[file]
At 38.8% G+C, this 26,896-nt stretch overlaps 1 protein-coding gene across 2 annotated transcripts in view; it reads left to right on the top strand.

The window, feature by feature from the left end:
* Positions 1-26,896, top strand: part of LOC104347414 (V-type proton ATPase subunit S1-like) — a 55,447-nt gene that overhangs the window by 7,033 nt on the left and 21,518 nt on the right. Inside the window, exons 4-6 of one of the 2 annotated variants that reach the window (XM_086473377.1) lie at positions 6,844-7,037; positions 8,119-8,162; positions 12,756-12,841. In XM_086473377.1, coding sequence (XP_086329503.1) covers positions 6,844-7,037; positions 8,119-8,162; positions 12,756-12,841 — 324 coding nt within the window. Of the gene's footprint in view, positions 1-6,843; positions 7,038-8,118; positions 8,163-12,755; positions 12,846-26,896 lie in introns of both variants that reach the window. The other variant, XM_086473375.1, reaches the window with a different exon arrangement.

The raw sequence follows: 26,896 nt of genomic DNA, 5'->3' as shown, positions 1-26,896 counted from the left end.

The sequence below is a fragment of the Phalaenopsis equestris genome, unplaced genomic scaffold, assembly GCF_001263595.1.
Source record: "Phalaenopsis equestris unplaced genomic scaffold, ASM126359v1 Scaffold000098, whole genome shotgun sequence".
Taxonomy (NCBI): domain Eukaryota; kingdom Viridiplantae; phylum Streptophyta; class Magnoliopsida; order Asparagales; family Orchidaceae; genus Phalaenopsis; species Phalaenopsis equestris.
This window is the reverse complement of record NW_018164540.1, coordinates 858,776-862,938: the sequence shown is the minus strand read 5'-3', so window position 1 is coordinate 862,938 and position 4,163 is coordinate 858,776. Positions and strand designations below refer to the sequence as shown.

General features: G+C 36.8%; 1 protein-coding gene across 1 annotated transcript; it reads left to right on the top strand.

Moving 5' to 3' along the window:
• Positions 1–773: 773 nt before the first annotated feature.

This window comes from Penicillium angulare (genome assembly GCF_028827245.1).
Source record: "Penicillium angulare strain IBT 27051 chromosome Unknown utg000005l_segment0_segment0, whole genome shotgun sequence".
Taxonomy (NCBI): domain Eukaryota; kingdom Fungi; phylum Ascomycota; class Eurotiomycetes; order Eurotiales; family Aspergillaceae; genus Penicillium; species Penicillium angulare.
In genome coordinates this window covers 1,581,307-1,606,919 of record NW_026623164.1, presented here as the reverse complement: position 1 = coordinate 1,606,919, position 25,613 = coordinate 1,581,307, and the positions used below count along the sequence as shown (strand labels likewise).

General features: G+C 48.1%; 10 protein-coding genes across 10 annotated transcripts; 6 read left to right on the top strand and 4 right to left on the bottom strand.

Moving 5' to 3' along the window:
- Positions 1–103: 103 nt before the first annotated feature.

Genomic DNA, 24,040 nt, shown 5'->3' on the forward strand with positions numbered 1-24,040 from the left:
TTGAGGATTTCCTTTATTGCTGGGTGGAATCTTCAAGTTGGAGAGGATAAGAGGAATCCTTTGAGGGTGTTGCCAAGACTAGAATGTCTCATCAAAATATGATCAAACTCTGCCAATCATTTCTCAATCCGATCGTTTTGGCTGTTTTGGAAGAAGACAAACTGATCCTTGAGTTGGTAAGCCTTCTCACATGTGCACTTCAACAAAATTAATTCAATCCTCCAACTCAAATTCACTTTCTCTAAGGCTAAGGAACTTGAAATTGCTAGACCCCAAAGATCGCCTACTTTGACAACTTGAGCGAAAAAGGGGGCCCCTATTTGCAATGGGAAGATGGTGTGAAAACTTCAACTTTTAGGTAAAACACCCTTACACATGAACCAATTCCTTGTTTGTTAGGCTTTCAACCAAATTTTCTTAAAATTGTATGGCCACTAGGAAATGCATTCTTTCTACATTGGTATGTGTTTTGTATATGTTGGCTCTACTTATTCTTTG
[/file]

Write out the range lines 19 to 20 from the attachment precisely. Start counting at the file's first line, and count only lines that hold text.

Genomic DNA, 24,040 nt, shown 5'->3' on the forward strand with positions numbered 1-24,040 from the left:
TTGAGGATTTCCTTTATTGCTGGGTGGAATCTTCAAGTTGGAGAGGATAAGAGGAATCCTTTGAGGGTGTTGCCAAGACTAGAATGTCTCATCAAAATATGATCAAACTCTGCCAATCATTTCTCAATCCGATCGTTTTGGCTGTTTTGGAAGAAGACAAACTGATCCTTGAGTTGGTAAGCCTTCTCACATGTGCACTTCAACAAAATTAATTCAATCCTCCAACTCAAATTCACTTTCTCTAAGGCTAAGGAACTTGAAATTGCTAGACCCCAAAGATCGCCTACTTTGACAACTTGAGCGAAAAAGGGGGCCCCTATTTGCAATGGGAAGATGGTGTGAAAACTTCAACTTTTAGGTAAAACACCCTTACACATGAACCAATTCCTTGTTTGTTAGGCTTTCAACCAAATTTTCTTAAAATTGTATGGCCACTAGGAAATGCATTCTTTCTACATTGGTATGTGTTTTGTATATGTTGGCTCTACTTATTCTTTG